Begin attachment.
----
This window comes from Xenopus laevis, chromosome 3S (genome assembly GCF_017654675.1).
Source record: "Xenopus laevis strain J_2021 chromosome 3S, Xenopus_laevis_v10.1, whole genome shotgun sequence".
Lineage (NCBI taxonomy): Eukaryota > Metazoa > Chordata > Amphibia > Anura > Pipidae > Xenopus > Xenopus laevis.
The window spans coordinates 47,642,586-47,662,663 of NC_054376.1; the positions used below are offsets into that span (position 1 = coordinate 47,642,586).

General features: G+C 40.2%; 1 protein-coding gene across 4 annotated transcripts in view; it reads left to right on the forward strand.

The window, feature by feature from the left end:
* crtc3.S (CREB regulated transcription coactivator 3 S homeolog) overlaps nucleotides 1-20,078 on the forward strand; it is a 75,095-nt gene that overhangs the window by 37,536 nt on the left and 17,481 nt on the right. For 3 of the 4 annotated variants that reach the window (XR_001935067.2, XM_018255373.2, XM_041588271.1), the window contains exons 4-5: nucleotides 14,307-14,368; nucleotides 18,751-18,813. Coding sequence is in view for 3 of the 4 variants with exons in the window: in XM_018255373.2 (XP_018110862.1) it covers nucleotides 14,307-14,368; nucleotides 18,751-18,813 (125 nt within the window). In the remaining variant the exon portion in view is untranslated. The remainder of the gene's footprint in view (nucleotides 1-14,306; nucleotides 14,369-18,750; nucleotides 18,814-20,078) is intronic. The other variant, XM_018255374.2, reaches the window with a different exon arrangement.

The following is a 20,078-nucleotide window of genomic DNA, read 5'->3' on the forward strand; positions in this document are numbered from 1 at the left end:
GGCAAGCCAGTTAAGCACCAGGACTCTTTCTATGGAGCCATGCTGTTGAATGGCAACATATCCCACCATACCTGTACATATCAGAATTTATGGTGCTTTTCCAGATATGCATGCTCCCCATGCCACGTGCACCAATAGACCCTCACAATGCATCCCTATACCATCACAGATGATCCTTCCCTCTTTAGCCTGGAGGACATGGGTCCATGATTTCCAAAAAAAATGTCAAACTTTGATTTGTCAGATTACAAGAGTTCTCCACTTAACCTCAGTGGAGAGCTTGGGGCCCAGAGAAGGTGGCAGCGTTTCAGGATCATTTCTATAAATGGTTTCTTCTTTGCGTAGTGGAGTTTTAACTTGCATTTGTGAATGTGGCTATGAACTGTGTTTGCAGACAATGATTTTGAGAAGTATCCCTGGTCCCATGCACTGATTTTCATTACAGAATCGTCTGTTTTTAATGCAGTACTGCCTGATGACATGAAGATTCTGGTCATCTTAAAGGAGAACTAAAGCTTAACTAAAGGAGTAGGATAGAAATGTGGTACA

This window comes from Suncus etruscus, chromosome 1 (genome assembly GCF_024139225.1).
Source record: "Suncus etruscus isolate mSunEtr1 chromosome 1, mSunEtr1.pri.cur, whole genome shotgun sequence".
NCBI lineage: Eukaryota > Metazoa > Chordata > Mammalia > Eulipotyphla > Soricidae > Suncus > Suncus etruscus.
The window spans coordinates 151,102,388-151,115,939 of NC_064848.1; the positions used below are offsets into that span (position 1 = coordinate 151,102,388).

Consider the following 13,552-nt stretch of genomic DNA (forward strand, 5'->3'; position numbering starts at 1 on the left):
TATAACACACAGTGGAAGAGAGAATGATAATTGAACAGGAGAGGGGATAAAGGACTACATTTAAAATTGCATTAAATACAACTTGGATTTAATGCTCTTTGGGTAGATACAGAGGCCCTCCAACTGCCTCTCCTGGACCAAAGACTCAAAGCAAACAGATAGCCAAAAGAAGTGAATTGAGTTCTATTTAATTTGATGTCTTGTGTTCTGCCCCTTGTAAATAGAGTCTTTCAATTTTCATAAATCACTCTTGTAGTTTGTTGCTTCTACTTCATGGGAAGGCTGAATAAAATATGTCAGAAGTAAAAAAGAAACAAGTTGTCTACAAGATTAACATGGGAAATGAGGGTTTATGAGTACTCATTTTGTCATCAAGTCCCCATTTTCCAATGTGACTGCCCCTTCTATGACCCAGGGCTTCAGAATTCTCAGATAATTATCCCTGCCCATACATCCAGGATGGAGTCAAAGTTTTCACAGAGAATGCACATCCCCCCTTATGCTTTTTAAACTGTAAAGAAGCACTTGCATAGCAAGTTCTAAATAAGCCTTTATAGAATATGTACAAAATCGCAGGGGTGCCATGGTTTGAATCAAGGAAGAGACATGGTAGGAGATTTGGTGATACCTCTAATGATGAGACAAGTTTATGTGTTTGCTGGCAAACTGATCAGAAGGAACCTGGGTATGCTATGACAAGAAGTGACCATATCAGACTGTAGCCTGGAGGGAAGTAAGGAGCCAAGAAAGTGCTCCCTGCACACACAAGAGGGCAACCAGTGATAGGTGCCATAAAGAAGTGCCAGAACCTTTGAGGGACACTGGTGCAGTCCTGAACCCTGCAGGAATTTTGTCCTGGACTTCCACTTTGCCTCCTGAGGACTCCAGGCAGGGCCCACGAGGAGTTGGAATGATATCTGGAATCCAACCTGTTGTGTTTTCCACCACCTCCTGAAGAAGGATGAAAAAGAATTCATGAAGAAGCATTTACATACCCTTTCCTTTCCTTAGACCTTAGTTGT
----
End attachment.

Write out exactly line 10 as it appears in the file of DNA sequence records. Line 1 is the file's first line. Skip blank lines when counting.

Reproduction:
This window comes from Suncus etruscus, chromosome 1 (genome assembly GCF_024139225.1).